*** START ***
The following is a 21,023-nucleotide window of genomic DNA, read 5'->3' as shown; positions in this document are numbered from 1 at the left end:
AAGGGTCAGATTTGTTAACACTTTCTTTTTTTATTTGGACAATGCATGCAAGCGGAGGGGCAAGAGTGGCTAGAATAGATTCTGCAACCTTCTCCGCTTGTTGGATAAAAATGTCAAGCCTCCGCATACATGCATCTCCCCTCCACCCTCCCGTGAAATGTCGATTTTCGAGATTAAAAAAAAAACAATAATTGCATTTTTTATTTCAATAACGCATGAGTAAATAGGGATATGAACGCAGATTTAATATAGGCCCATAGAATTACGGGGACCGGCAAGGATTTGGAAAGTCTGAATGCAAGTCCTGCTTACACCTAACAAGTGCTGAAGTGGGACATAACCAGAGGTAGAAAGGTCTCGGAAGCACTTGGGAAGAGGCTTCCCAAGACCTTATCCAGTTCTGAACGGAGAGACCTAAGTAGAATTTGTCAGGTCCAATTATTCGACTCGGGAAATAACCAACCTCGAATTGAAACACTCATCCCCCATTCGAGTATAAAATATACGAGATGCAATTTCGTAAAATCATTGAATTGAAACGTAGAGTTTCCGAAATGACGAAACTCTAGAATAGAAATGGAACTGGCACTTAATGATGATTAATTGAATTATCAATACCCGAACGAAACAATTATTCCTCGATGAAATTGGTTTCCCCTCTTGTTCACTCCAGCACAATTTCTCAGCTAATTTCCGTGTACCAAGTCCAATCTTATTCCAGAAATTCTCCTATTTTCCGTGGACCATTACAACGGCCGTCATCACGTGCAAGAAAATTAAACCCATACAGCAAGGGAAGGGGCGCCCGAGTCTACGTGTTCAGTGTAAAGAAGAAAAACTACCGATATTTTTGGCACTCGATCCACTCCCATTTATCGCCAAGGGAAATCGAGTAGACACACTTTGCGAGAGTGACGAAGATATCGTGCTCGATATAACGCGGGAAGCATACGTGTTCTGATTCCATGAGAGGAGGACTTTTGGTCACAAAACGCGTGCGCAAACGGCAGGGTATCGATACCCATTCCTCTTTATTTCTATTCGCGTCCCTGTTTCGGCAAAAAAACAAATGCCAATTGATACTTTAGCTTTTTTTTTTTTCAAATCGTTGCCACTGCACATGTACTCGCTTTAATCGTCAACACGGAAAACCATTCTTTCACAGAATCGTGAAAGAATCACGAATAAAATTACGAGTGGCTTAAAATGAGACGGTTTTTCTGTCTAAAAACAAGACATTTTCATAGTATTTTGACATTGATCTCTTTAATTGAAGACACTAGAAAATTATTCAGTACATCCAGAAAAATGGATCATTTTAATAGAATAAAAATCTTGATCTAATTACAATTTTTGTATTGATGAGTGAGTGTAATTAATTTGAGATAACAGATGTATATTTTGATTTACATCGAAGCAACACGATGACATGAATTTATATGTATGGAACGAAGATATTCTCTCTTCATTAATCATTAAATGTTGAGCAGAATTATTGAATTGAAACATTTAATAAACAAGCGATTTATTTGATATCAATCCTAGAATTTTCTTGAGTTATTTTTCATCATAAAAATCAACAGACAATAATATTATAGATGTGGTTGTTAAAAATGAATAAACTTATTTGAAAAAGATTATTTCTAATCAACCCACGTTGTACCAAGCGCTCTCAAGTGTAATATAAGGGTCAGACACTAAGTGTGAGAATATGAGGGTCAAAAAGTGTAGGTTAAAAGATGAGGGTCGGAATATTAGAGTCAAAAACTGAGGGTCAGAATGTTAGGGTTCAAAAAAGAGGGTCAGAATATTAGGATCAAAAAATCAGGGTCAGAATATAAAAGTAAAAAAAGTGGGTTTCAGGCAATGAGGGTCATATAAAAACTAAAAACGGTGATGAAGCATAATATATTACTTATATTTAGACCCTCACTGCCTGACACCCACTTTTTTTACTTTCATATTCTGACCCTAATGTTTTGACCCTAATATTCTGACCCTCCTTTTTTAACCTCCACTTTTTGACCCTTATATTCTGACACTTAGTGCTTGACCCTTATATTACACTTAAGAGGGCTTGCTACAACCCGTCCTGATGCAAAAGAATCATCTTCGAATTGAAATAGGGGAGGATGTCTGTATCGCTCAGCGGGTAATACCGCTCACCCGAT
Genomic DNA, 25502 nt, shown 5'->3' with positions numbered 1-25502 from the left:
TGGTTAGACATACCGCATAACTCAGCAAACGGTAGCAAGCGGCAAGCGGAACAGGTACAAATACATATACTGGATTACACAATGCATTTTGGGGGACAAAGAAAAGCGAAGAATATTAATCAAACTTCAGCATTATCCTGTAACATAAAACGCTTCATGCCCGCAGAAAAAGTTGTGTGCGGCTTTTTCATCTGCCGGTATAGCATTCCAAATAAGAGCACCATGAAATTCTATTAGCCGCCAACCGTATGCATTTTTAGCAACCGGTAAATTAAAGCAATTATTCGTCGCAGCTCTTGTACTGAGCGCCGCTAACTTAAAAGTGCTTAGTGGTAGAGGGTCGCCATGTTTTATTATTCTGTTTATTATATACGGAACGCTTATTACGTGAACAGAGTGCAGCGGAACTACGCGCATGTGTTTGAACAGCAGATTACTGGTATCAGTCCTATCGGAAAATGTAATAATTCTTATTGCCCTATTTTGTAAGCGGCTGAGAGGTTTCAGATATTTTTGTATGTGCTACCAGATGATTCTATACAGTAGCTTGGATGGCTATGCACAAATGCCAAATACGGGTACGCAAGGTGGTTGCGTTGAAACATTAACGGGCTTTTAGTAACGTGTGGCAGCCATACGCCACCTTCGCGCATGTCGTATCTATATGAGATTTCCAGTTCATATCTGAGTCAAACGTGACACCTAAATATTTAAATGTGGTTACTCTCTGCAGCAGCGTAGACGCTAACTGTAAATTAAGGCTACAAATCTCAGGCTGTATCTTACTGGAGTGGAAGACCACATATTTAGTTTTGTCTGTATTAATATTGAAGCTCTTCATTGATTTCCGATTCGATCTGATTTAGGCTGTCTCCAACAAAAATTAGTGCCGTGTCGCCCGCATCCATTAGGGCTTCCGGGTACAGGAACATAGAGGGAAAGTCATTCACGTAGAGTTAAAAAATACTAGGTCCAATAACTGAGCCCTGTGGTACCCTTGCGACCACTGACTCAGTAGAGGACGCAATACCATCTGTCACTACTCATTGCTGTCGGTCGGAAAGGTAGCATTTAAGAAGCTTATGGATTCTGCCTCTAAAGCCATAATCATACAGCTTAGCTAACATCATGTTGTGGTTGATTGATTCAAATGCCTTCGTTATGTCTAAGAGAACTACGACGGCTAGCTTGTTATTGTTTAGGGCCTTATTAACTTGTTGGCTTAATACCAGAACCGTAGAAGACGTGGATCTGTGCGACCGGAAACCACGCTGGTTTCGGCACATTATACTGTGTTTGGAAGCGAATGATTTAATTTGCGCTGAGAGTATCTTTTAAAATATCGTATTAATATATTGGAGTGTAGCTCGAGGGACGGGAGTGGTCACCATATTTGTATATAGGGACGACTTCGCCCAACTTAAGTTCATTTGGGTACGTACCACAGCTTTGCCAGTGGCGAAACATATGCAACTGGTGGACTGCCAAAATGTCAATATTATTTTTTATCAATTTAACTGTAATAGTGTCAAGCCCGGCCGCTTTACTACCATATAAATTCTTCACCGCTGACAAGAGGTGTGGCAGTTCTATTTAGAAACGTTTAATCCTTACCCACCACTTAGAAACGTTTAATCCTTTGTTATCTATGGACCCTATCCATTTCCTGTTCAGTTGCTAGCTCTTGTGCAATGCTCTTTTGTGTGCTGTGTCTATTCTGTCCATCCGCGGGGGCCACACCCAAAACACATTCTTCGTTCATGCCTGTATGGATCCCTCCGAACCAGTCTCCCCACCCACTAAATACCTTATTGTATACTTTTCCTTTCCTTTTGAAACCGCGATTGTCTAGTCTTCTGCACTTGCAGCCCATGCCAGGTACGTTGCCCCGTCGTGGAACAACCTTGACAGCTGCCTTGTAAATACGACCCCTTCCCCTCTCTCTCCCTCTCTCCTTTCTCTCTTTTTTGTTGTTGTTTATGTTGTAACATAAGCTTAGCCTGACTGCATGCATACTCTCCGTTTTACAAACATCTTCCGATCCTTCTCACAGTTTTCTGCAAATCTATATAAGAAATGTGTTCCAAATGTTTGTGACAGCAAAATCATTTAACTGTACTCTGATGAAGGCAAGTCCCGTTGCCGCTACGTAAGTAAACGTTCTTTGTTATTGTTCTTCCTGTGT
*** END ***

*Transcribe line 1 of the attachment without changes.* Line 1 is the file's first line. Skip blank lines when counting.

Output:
The following is a 21,023-nucleotide window of genomic DNA, read 5'->3' as shown; positions in this document are numbered from 1 at the left end: